- Password Changes and FileVault 2
- The Guest User and FileVault 2
- Enabling Admin Users for FileVault 2 via System Preferences
- Creating an Institutional Recovery Key
- Erasing a FileVault 2?Encrypted Volume from the Command Line
- Setting a Text-Only Login Banner from the Command Line for the FileVault 2 Pre-Boot Login Screen
- Booting into Single-User Mode on a FileVault 2?Encrypted Mac
- Using Apple's Internet Recovery to Unlock or Decrypt a FileVault 2?Encrypted Boot Drive
- FileVault 2 and UUIDs
- Automating fdesetup authrestart in 10.9.x or Later
Creating an Institutional Recovery Key
If you want to use an institutional recovery key on a Mac encrypted with FileVault 2, you need to create and configure a FileVaultMaster keychain. Apple has provided a way to create this keychain by using the security command's create-filevaultmaster-keychain function. To create a FileVaultMaster.keychain file, run the following command in the Terminal:
security create-filevaultmaster-keychain /path/to/FileVaultMaster.keychain
You'll be prompted for a password for the keychain; then the keychain will be created, containing both the private and public keys needed for recovering a FileVault 2–encrypted drive that uses this institutional recovery key (see Figure 13).
Figure 13 Using security create-filevaultmaster-keychain to create an institutional recovery key.
If you want to create the FileVaultMaster keychain in its proper place, run the security command with root privileges and use /Library/Keychains for the destination path (see Figure 14).
Figure 14 Running security create-filevaultmaster-keychain with root privileges to create an institutional recovery key in /Library/Keychains.
Once you've made your copies, make another copy and remove the private key from that copy of the keychain. Once the private key is removed, the FileVaultMaster.keychain file is ready to be used for encrypting Macs with FileVault 2, using the institutional recovery key.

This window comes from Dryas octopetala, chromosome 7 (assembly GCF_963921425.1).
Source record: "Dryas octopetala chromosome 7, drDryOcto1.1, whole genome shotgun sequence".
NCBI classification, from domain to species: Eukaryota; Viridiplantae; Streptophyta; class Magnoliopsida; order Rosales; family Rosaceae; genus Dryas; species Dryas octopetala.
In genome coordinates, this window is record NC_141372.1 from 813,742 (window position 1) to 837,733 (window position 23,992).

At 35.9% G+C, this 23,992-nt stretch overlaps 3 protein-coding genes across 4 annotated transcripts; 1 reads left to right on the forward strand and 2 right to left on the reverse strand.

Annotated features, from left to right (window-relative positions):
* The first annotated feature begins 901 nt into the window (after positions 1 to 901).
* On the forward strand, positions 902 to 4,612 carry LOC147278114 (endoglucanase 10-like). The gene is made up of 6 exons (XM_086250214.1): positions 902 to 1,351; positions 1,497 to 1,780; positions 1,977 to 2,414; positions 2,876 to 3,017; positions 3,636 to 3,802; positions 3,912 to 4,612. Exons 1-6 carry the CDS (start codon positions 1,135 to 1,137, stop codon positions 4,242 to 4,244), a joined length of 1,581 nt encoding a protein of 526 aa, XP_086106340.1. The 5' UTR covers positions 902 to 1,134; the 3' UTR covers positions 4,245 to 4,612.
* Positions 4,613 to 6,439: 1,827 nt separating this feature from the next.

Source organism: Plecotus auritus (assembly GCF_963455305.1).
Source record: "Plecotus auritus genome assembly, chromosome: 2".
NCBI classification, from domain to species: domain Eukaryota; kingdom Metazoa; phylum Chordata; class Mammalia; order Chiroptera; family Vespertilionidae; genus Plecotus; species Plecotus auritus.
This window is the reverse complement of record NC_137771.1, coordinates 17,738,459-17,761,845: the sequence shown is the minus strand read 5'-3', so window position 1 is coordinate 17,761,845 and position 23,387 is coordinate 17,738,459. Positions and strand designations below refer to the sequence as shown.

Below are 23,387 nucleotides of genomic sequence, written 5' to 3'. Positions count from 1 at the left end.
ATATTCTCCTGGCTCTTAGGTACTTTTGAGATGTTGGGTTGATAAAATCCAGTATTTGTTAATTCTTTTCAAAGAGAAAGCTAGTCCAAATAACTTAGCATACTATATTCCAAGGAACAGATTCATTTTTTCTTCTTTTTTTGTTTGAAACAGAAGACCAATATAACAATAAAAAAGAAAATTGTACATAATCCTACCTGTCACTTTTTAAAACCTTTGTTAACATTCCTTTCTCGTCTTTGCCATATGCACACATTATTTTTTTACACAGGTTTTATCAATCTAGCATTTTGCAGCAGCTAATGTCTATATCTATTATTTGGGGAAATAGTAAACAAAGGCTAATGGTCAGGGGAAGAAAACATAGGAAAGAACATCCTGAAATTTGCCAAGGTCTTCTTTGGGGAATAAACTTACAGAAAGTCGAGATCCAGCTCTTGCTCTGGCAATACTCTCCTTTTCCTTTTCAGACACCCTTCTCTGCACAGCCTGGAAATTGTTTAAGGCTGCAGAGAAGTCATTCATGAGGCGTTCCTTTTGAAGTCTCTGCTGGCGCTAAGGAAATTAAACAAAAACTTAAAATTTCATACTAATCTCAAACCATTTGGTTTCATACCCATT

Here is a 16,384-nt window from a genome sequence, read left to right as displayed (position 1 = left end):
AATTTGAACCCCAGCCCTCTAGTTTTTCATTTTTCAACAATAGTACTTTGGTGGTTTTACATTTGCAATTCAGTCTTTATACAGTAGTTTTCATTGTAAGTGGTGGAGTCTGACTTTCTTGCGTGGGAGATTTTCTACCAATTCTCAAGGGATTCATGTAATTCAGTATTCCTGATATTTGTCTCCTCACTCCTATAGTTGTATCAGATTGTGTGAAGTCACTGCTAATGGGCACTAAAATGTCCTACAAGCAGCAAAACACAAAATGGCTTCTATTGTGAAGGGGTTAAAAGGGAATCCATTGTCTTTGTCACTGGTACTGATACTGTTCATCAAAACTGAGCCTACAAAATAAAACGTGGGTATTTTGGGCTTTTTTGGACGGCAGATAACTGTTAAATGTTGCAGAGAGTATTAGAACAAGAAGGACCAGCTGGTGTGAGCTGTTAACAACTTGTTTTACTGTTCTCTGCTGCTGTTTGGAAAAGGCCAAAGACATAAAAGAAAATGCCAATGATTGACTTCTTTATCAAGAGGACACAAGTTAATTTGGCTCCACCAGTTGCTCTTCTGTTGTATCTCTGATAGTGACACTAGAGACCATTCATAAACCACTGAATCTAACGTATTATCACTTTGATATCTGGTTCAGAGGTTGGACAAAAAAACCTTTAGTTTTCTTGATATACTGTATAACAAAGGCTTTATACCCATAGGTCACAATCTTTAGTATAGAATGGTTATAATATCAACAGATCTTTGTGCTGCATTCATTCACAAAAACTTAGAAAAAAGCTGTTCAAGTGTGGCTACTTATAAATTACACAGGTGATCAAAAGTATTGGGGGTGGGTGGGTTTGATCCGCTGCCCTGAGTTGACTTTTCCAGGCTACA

The security main page doesn't appear to include information about the create-filevaultmaster-keychain function, but you can see what it does by running the security help command in the Terminal and checking at the bottom of the list that appears (see Figure 15).
Figure 15 Using security help to display information about the security tool's create-filevaultmaster-keychain function.
The following steps modify the /Library/Keychains/FileVaultMaster.keychain so that it contains only the public key:
- Using the security command, create the FileVaultMaster.keychain file.
- Make several copies of the FileVaultMaster.keychain file that you just created, and store the copies separately in secure locations. A locked safe would be a good place, or in an encrypted disk image on an access-restricted file share.
Unlock the newly created FileVaultMaster.keychain file by running the following command:
security unlock-keychain /Library/Keychains/FileVaultMaster.keychain
Enter the keychain's password when prompted, as shown in Figure 16:
Figure 16 Using the security tool's unlock-keychain function to unlock the FileVaultMaster keychain for editing.
If the command in step 3 succeeds, you'll get the next system prompt. If the command fails, get another copy of the FileVaultMaster.keychain file from step 2 and try again.
Once you've unlocked the FileVaultMaster.keychain file, open the Keychain Access application from /Applications/Utilities/ (see Figure 17).
Figure 17 Looking at the Keychain Access application prior to adding FileVaultMaster.keychain.
In Keychain Access, go to File > Add Keychain and add /Library/Keychains/FileVaultMaster.keychain (see Figure 18).
Figure 18 Selecting the FileVaultMaster.keychain file in Keychain Access.
Assuming that you previously unlocked the FileVaultMaster.keychain file by using the security command, it should show as unlocked in Keychain Access.
Open the FileVaultMaster keychain and remove the private key. It should be called FileVault Master Password Key, and its kind should be listed as private key (see Figure 19).
Figure 19 The FileVaultMaster keychain's private key in Keychain Access.
Figure 20 Removing the private key from the FileVaultMaster keychain in Keychain Access.
Figure 21 How the FileVaultMaster keychain should look with only the public key inside.
- Relock the FileVaultMaster keychain.
Copy the modified FileVaultMaster.keychain file (now with only the public key inside) to the /Library/Keychainsdirectory of the Macs you want to encrypt with FileVault 2. For ease of deployment, you can package the FileVaultMaster.keychain file into an installer package. That installer package can then be deployed ahead of encryption to multiple machines, using the system management tools in your environment.
When deployed to /Library/Keychains on the Macs you want to encrypt with FileVault 2, the FileVaultMaster.keychain file should have the following permissions set:
Permissions: read and write
Permissions: read only
Once the institutional recovery key is deployed to an unencrypted machine, enabling FileVault 2 via System Preferences should produce a message instead of displaying the personal recovery key (see Figure 22).
Figure 22 Message indicating that a properly configured FileVaultMaster.keychain is being used as an institutional recovery key.
Once encryption begins, the following message should be displayed in the FileVault preference pane (see Figure 23):
A recovery key has been set by your company, school or institution
Figure 23 FileVault 2 encrypting the boot drive using an institutional recovery key.